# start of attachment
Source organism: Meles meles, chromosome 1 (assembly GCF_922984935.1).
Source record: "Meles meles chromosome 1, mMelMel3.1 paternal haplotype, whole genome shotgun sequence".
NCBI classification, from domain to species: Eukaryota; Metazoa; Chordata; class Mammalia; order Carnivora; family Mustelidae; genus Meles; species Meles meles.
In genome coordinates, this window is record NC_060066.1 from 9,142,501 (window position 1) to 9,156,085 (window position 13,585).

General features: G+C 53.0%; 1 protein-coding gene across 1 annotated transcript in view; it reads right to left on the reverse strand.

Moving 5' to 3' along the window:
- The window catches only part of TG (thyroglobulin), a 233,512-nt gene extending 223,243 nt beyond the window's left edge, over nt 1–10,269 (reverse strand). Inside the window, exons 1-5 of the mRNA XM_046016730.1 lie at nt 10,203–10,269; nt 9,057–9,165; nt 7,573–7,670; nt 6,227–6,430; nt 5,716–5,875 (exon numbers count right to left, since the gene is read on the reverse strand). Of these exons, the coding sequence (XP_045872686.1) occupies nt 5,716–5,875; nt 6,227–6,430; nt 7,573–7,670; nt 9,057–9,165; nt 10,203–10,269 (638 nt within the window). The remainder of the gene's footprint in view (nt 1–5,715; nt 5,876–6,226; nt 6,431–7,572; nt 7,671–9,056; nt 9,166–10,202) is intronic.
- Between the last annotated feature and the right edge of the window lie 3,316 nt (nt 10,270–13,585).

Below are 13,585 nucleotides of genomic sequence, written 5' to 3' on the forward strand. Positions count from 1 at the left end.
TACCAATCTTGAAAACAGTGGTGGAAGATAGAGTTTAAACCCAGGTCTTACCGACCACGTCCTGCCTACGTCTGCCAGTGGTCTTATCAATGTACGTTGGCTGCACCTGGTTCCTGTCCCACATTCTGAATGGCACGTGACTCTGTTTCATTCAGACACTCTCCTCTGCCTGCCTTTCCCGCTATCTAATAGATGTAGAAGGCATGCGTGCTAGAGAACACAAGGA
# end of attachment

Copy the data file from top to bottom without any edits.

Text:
Source organism: Meles meles, chromosome 1 (assembly GCF_922984935.1).
Source record: "Meles meles chromosome 1, mMelMel3.1 paternal haplotype, whole genome shotgun sequence".
NCBI classification, from domain to species: Eukaryota; Metazoa; Chordata; class Mammalia; order Carnivora; family Mustelidae; genus Meles; species Meles meles.
In genome coordinates, this window is record NC_060066.1 from 9,142,501 (window position 1) to 9,156,085 (window position 13,585).

General features: G+C 53.0%; 1 protein-coding gene across 1 annotated transcript in view; it reads right to left on the reverse strand.

Moving 5' to 3' along the window:
- The window catches only part of TG (thyroglobulin), a 233,512-nt gene extending 223,243 nt beyond the window's left edge, over nt 1–10,269 (reverse strand). Inside the window, exons 1-5 of the mRNA XM_046016730.1 lie at nt 10,203–10,269; nt 9,057–9,165; nt 7,573–7,670; nt 6,227–6,430; nt 5,716–5,875 (exon numbers count right to left, since the gene is read on the reverse strand). Of these exons, the coding sequence (XP_045872686.1) occupies nt 5,716–5,875; nt 6,227–6,430; nt 7,573–7,670; nt 9,057–9,165; nt 10,203–10,269 (638 nt within the window). The remainder of the gene's footprint in view (nt 1–5,715; nt 5,876–6,226; nt 6,431–7,572; nt 7,671–9,056; nt 9,166–10,202) is intronic.
- Between the last annotated feature and the right edge of the window lie 3,316 nt (nt 10,270–13,585).

Below are 13,585 nucleotides of genomic sequence, written 5' to 3' on the forward strand. Positions count from 1 at the left end.
TACCAATCTTGAAAACAGTGGTGGAAGATAGAGTTTAAACCCAGGTCTTACCGACCACGTCCTGCCTACGTCTGCCAGTGGTCTTATCAATGTACGTTGGCTGCACCTGGTTCCTGTCCCACATTCTGAATGGCACGTGACTCTGTTTCATTCAGACACTCTCCTCTGCCTGCCTTTCCCGCTATCTAATAGATGTAGAAGGCATGCGTGCTAGAGAACACAAGGA